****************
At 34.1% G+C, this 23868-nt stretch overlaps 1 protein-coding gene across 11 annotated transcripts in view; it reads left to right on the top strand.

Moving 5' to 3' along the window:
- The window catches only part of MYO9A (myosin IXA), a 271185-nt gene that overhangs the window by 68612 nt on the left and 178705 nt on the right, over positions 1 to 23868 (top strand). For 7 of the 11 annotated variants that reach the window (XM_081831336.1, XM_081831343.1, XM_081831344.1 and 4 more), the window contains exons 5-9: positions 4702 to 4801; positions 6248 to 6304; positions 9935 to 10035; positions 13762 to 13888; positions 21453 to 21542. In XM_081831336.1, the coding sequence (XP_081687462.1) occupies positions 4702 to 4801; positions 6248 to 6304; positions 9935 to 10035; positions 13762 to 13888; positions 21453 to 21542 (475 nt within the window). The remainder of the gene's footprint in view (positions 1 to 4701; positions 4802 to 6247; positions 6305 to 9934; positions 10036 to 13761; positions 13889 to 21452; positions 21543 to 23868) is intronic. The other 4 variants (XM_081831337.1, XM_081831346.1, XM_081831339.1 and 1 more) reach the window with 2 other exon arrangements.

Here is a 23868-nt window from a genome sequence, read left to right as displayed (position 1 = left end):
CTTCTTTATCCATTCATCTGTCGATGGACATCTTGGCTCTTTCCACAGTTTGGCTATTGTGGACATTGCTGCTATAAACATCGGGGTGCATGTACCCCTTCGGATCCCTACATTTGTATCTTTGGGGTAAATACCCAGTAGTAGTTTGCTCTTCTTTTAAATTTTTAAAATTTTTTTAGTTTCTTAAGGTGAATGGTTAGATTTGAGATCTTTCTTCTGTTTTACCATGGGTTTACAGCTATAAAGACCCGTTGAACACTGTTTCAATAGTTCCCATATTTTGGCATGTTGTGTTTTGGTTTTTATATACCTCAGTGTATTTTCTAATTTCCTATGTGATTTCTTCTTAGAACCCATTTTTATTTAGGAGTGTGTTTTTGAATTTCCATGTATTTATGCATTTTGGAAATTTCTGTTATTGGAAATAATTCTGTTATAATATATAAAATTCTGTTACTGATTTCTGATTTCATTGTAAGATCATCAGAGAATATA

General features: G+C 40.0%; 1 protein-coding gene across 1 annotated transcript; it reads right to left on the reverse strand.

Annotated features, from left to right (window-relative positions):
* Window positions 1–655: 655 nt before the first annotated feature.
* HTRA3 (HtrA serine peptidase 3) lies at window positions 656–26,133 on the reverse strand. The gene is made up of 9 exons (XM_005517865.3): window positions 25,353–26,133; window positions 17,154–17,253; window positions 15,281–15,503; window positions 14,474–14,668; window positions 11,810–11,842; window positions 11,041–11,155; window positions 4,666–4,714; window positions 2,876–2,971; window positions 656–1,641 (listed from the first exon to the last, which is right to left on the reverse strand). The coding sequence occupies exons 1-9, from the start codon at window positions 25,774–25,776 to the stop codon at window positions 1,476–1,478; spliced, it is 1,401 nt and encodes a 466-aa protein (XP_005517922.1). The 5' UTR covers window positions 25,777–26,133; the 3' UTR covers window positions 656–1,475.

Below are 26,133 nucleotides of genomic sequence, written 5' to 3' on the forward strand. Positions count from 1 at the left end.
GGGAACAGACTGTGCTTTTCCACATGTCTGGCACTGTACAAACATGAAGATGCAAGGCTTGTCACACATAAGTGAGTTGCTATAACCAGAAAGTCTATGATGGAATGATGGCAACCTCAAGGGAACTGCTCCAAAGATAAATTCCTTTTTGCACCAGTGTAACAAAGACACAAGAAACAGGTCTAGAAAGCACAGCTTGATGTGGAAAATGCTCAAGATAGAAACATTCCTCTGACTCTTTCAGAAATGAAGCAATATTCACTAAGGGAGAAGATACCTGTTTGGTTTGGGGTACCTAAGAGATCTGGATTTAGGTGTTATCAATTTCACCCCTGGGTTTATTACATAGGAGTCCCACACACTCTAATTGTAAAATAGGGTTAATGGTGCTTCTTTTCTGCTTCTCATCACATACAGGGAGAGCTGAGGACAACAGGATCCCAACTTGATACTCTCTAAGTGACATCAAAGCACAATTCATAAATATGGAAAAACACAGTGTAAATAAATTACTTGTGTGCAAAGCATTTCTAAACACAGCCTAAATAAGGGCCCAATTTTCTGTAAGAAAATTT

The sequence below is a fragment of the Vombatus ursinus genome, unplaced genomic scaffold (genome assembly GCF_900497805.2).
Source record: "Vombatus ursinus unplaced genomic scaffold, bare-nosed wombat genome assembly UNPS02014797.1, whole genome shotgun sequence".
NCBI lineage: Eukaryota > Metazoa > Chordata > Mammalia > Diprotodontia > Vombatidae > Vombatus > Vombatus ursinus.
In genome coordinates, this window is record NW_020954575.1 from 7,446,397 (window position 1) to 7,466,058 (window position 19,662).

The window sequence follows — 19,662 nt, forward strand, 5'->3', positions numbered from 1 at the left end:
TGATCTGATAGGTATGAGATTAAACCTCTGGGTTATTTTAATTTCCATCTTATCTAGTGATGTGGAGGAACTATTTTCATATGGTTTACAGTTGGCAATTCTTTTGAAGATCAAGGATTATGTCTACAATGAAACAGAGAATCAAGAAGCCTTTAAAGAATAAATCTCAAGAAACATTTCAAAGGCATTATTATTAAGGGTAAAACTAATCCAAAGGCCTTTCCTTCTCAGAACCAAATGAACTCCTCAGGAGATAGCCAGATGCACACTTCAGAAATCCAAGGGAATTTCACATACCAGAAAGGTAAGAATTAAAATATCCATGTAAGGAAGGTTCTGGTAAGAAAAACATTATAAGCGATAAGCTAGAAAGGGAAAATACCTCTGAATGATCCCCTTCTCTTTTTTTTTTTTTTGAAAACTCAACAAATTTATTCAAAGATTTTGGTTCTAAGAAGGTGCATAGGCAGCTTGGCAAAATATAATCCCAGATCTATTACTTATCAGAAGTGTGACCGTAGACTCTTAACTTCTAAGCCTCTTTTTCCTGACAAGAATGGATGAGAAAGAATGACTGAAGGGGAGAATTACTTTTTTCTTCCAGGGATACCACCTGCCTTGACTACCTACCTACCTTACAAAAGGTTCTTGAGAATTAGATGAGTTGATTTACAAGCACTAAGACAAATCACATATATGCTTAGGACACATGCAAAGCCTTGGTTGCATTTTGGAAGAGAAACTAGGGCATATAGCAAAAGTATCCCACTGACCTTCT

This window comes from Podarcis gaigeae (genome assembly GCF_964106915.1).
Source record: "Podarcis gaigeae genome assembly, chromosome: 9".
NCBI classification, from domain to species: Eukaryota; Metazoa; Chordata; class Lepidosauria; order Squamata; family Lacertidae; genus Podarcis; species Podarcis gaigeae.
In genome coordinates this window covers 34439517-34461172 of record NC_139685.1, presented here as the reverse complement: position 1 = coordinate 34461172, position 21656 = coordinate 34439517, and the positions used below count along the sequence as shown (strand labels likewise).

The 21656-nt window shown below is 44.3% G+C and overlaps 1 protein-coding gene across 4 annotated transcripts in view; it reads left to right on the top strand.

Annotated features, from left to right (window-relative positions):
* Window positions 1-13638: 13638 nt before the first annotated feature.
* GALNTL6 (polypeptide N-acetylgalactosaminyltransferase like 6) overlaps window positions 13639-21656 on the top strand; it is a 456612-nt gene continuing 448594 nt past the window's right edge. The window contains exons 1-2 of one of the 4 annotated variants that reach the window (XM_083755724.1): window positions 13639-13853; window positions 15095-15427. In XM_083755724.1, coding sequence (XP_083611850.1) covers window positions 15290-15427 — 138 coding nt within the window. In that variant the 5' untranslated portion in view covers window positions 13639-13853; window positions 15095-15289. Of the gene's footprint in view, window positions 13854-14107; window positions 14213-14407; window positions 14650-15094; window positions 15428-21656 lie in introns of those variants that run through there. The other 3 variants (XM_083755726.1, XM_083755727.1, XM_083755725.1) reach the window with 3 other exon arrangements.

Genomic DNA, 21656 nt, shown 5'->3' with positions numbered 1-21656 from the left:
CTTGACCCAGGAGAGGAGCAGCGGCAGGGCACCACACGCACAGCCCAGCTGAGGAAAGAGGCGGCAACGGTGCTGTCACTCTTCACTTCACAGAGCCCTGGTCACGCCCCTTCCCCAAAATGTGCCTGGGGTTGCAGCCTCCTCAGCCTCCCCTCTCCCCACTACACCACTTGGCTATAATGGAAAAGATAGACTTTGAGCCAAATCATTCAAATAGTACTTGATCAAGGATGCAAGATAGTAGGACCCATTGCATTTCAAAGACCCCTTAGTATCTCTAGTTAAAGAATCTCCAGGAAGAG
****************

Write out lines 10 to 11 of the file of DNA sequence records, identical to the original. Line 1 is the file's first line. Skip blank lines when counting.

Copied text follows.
Below are 26,133 nucleotides of genomic sequence, written 5' to 3' on the forward strand. Positions count from 1 at the left end.
GGGAACAGACTGTGCTTTTCCACATGTCTGGCACTGTACAAACATGAAGATGCAAGGCTTGTCACACATAAGTGAGTTGCTATAACCAGAAAGTCTATGATGGAATGATGGCAACCTCAAGGGAACTGCTCCAAAGATAAATTCCTTTTTGCACCAGTGTAACAAAGACACAAGAAACAGGTCTAGAAAGCACAGCTTGATGTGGAAAATGCTCAAGATAGAAACATTCCTCTGACTCTTTCAGAAATGAAGCAATATTCACTAAGGGAGAAGATACCTGTTTGGTTTGGGGTACCTAAGAGATCTGGATTTAGGTGTTATCAATTTCACCCCTGGGTTTATTACATAGGAGTCCCACACACTCTAATTGTAAAATAGGGTTAATGGTGCTTCTTTTCTGCTTCTCATCACATACAGGGAGAGCTGAGGACAACAGGATCCCAACTTGATACTCTCTAAGTGACATCAAAGCACAATTCATAAATATGGAAAAACACAGTGTAAATAAATTACTTGTGTGCAAAGCATTTCTAAACACAGCCTAAATAAGGGCCCAATTTTCTGTAAGAAAATTT